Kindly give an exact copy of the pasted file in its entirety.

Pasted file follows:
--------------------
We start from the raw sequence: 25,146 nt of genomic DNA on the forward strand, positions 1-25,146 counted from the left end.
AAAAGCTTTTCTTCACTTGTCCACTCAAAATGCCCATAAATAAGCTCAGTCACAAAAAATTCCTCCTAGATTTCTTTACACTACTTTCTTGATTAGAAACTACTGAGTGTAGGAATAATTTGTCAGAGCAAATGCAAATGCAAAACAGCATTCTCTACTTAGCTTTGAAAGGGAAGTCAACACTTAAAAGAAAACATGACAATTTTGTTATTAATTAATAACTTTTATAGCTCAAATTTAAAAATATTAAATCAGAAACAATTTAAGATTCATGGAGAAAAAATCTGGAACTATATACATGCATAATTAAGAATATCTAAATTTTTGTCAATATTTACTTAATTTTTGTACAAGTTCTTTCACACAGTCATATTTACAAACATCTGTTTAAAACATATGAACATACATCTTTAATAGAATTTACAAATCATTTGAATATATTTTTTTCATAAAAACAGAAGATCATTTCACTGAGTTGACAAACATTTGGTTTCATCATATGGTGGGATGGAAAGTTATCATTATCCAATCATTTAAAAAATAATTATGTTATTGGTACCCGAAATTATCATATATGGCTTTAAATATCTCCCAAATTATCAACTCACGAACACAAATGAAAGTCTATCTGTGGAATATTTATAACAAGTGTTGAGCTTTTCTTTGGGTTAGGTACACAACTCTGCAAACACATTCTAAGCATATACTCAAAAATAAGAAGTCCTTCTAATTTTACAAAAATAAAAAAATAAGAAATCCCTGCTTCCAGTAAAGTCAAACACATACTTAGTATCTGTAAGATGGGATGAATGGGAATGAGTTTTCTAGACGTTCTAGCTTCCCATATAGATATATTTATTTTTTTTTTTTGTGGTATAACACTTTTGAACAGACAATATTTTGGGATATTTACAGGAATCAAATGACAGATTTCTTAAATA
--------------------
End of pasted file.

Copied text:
We start from the raw sequence: 25,146 nt of genomic DNA on the forward strand, positions 1-25,146 counted from the left end.
AAAAGCTTTTCTTCACTTGTCCACTCAAAATGCCCATAAATAAGCTCAGTCACAAAAAATTCCTCCTAGATTTCTTTACACTACTTTCTTGATTAGAAACTACTGAGTGTAGGAATAATTTGTCAGAGCAAATGCAAATGCAAAACAGCATTCTCTACTTAGCTTTGAAAGGGAAGTCAACACTTAAAAGAAAACATGACAATTTTGTTATTAATTAATAACTTTTATAGCTCAAATTTAAAAATATTAAATCAGAAACAATTTAAGATTCATGGAGAAAAAATCTGGAACTATATACATGCATAATTAAGAATATCTAAATTTTTGTCAATATTTACTTAATTTTTGTACAAGTTCTTTCACACAGTCATATTTACAAACATCTGTTTAAAACATATGAACATACATCTTTAATAGAATTTACAAATCATTTGAATATATTTTTTTCATAAAAACAGAAGATCATTTCACTGAGTTGACAAACATTTGGTTTCATCATATGGTGGGATGGAAAGTTATCATTATCCAATCATTTAAAAAATAATTATGTTATTGGTACCCGAAATTATCATATATGGCTTTAAATATCTCCCAAATTATCAACTCACGAACACAAATGAAAGTCTATCTGTGGAATATTTATAACAAGTGTTGAGCTTTTCTTTGGGTTAGGTACACAACTCTGCAAACACATTCTAAGCATATACTCAAAAATAAGAAGTCCTTCTAATTTTACAAAAATAAAAAAATAAGAAATCCCTGCTTCCAGTAAAGTCAAACACATACTTAGTATCTGTAAGATGGGATGAATGGGAATGAGTTTTCTAGACGTTCTAGCTTCCCATATAGATATATTTATTTTTTTTTTTTGTGGTATAACACTTTTGAACAGACAATATTTTGGGATATTTACAGGAATCAAATGACAGATTTCTTAAATA